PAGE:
John Lysaker at nonsite:
We have come some way from the days when a stone torso fixed a poet and lead him to speak of its gaze, one that saw, even read him head to toe. For many if not most, it is now the reader or viewer or listener that sets the terms of such encounters, attenuated as they are. That is, it is no longer simply beauty that is in the eye of the beholder, but everything there is to say about a work and whatever might be found there. Not that “reader response criticism,” whether based in affect, cultural identity, and/or the neuro-Kantian turn, is the principal variable in this turn away from the sensibility that enabled Rainer Maria Rilke to write “Archaic Torso of Apollo.” But even without exploring the art market and museum culture, one has a firm sense that the basics of aesthetic engagement have changed in our age of digital reproduction.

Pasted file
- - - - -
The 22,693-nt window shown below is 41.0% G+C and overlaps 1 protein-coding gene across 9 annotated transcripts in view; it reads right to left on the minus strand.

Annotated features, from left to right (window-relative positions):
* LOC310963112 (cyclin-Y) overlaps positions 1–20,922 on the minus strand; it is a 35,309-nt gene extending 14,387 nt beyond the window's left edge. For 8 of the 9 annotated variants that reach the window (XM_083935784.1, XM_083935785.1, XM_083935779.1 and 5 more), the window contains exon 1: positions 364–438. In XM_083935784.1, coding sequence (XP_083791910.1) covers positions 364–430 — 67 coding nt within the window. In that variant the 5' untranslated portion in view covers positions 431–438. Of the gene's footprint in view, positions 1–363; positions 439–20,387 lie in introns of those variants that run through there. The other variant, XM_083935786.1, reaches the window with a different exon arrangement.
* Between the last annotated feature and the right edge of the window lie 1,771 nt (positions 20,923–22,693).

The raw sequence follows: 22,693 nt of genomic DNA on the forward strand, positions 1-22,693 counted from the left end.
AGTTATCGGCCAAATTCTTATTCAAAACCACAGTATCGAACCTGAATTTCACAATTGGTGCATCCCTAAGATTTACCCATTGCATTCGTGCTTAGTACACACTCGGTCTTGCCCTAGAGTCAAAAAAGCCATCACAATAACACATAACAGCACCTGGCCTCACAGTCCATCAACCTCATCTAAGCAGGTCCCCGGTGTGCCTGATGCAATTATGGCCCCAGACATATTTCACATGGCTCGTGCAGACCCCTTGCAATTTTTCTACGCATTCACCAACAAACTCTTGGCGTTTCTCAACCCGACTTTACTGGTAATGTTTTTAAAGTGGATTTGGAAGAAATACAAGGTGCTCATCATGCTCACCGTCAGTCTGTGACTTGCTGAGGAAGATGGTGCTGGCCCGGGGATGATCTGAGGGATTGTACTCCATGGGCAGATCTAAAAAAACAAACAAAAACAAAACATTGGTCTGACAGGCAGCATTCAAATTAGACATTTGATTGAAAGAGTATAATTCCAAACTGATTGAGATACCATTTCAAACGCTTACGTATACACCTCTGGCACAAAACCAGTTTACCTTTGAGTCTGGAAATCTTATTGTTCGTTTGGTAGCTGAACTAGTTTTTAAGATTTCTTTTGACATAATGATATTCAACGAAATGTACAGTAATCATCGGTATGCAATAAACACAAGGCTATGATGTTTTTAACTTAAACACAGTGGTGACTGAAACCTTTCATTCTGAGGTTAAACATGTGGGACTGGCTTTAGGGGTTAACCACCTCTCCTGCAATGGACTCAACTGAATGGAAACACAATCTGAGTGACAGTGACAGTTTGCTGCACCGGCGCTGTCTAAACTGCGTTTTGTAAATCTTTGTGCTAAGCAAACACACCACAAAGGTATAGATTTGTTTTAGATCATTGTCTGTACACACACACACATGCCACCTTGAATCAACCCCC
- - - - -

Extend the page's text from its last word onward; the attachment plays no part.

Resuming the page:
Permit me an anecdote. I asked my “What is Art?” class: “How often do you listen to music?” “All the time,” I was told, each reporting that he or she listened for at least an hour a day. “But what do you mean by listen,” I asked. “Do you play the music just to listen to it, to follow it, to see where it goes and where it takes you? And then again, maybe a day or two later, listen again, armed with a few anticipations that, if you’re lucky, will cede to more intriguing discoveries? And might all that then ask of you something, something dear?” No. Music accompanied some other activity: studying, working-out, walking to class. For these students, and I do not believe they are unique, though they certainly were talented and a pleasure to engage, music had become ambient, what Brian Eno glosses as “an atmosphere, or a surrounding influence: a tint.”